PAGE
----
You might have never heard of Edel Rodriguez before but chances are you’ve seen his work on any number of magazines over the years. The 45-year-old Cuban-American artist’s provocative work has caught the attention of fans and critics alike, but his most recent contribution to magazine Der Spiegel, a German publication with a circulation of around 1 million, has stirred controversy and heated debate.
The cover of Der Spiegel features President Trump holding the Statue of Liberty’s head as if it was beheaded.
— Edel Rodriguez (@edelstudio) February 3, 2017
According to BBC News, Edel Rodriguez said the image depicts Trump’s “beheading of democracy.”
The cover was inspired by President Trump’s controversial “immigration ban.”
If the ban were announced with a one week notice, the "bad" would rush into our country during that week. A lot of bad "dudes" out there!
— Donald J. Trump (@realDonaldTrump) January 30, 2017
For Rodriguez, the Statue of Liberty symbolizes the importance of immigration in U.S. history — an important theme in his work.
Rodriguez designed this cover for Time magazine 20 years ago.
Edel Rodriguez created the Der Spiegel cover to compare ISIS to President Trump, both of which he considers to be extremists.
The Washington Post reports that Edel Rodriguez, who fled Cuba in 1980 when he was 9 years old, was “angered” by President Trump’s immigration “ban.”
The Der Spiegel cover isn’t the first time Edel Rodriguez has drawn inspiration from President Trump.
"Meltdown.", my new cover for TIME magazine. Thanks to D.W. Pine for the great art direction and to everyone at TIME magazine for the opportunity to work on this assignment. I will be interviewed about this cover and the rest of my work on CNN international today at 3:40 pm, tune in if you can! #edelrodriguez #ercovers #trump #meltdown
This Time cover highlighted a tumultuous time in Trump’s campaign last August. He had just replaced his campaign manager with Kellyanne Conway and brought Stephen Bannon aboard. At the time it appeared that Trump’s ship was sinking, however, this ultimately proved wrong.
Edel’s “Meltdown” motif was updated a few months later after Trump’s campaign suffered another major hit.
my NEW cover for TIME magazine is out today. Thanks to art director D.W. Pine and editor Nancy Gibbs for the opportunity. They're doing a great job this election season. From TIME magazine: "The Oct. 24 issue of TIME may look a little familiar to some readers. In order to capture the latest twists in Donald Trump’s campaign and the rising anger within the Republican party leadership about their standard bearer’s behavior, we asked artist Edel Rodriguez to reprise his illustration of Donald Trump which appeared on the Aug. 22 issue of TIME—this time with just one small twist. (Read TIME creative director D.W. Pine on the impact of Rodriguez’s original image.) Rodriguez was formerly an international art director for the magazine and has since completed a variety of covers for TIME, including the cover that followed the 2015 attacks on Paris. This week mark’s the sixth time—and the fifth since he launched his presidential campaign in June 2016—Trump has been on magazine’s cover. The businessman first appeared on the cover in 1989. By comparison, Trump’s opponent Hillary Clinton has appeared on TIME’s cover 31 times; she was first on the cover in September 1992 when her husband Bill was two months away from winning the White House." #time #edelrodriguez #studioedel #election2016 #edelcovers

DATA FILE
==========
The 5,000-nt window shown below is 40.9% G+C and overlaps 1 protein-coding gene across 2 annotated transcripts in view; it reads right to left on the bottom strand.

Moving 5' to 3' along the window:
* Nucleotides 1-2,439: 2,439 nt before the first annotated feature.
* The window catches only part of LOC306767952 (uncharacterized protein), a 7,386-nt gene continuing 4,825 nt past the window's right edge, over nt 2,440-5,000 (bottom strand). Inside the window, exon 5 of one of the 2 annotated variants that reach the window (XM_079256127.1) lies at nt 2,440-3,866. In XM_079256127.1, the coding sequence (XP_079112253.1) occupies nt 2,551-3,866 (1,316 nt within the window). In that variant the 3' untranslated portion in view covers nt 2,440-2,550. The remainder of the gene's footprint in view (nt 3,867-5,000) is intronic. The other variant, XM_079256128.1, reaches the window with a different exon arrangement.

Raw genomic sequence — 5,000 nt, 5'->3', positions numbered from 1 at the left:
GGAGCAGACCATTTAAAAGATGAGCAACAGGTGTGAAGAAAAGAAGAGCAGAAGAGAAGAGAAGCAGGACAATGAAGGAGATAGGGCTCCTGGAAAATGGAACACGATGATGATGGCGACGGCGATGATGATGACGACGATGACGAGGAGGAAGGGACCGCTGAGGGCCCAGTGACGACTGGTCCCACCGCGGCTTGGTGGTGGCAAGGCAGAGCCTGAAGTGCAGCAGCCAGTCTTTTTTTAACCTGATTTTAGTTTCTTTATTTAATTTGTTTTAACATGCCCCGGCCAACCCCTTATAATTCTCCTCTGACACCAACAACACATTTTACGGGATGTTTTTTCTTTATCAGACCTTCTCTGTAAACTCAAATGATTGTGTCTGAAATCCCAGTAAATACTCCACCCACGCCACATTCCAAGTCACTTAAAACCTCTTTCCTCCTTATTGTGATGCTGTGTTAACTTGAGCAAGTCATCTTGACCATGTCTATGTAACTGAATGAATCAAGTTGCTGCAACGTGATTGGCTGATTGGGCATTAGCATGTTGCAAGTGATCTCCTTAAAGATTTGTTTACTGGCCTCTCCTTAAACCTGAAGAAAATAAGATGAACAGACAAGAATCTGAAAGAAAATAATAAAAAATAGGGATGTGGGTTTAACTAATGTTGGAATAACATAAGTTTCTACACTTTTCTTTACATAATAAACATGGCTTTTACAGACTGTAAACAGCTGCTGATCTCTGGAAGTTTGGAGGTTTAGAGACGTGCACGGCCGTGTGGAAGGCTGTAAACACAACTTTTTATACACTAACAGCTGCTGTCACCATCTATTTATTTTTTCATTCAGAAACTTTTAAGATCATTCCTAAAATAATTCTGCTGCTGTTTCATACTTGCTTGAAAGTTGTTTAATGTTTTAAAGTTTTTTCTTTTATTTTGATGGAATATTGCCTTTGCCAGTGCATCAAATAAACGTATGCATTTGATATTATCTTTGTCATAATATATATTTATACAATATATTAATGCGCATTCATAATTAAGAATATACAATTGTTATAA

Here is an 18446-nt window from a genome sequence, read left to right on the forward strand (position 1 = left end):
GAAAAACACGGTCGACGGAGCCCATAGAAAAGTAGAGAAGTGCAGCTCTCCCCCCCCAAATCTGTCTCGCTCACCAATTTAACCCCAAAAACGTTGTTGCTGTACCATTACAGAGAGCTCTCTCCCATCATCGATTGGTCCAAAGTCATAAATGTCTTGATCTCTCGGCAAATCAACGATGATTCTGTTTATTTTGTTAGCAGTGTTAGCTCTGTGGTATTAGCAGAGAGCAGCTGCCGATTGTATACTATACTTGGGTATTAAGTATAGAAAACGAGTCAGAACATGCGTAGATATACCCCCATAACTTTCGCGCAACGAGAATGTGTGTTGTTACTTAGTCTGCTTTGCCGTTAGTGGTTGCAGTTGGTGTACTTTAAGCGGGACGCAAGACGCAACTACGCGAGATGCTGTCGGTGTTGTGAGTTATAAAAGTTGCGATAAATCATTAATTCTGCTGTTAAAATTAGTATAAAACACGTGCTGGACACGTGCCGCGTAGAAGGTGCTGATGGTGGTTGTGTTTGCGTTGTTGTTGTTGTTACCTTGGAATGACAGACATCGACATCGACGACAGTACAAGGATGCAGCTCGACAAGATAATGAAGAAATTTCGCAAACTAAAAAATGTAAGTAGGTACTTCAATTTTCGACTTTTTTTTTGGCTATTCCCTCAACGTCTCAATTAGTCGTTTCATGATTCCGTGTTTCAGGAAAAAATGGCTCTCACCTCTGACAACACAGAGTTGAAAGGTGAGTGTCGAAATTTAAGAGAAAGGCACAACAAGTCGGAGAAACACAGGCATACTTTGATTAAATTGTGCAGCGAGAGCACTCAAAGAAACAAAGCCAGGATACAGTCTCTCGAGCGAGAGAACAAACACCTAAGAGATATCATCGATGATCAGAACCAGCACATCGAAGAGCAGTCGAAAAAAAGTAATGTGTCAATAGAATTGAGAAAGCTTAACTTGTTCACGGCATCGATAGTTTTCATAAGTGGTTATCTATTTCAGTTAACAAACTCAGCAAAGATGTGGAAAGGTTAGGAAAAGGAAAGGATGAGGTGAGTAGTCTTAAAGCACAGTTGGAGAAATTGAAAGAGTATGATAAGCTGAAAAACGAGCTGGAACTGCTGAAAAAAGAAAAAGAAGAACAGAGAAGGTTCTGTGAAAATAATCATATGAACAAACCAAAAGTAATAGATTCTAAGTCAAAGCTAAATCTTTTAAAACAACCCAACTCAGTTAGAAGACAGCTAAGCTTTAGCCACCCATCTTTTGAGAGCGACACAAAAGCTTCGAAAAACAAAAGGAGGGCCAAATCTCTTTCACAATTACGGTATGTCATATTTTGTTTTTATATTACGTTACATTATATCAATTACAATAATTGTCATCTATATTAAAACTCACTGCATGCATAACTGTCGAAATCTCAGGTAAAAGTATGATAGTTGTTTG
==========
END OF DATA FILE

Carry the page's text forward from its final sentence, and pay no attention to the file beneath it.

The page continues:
This cover came shortly after the leaked audio between Donald Trump and Billy Bush surfaced, and around the same time as the disastrous final debate. Polls at the time suggested Trump’s chances to win the presidency were very slim. Again, this proved wrong.
Edel Rodriguez’s work has been featured on the cover of Der Spiegel before. The image featured a familiar face.
Yep, Donald Trump. This cover was released a few days after the November elections and features the title: “The End Of The World (as we know it).”
Though Rodriguez’s design for Der Spiegel has drawn a lot of criticism, the Cuban-American artist defends his choice.
Rodriguez defended himself on Instagram, saying, “history has shown that shedding light on hate is better than hiding it so here you go.”
Rodriguez has his own reasons for his disdain of Trump’s policies, not the least of which is that he is a Cuban refugee.
“I don’t want to live in a dictatorship,” Rodriguez told the Washington Post. “If I wanted to live in a dictatorship, I’d live in Cuba, where it’s much warmer.”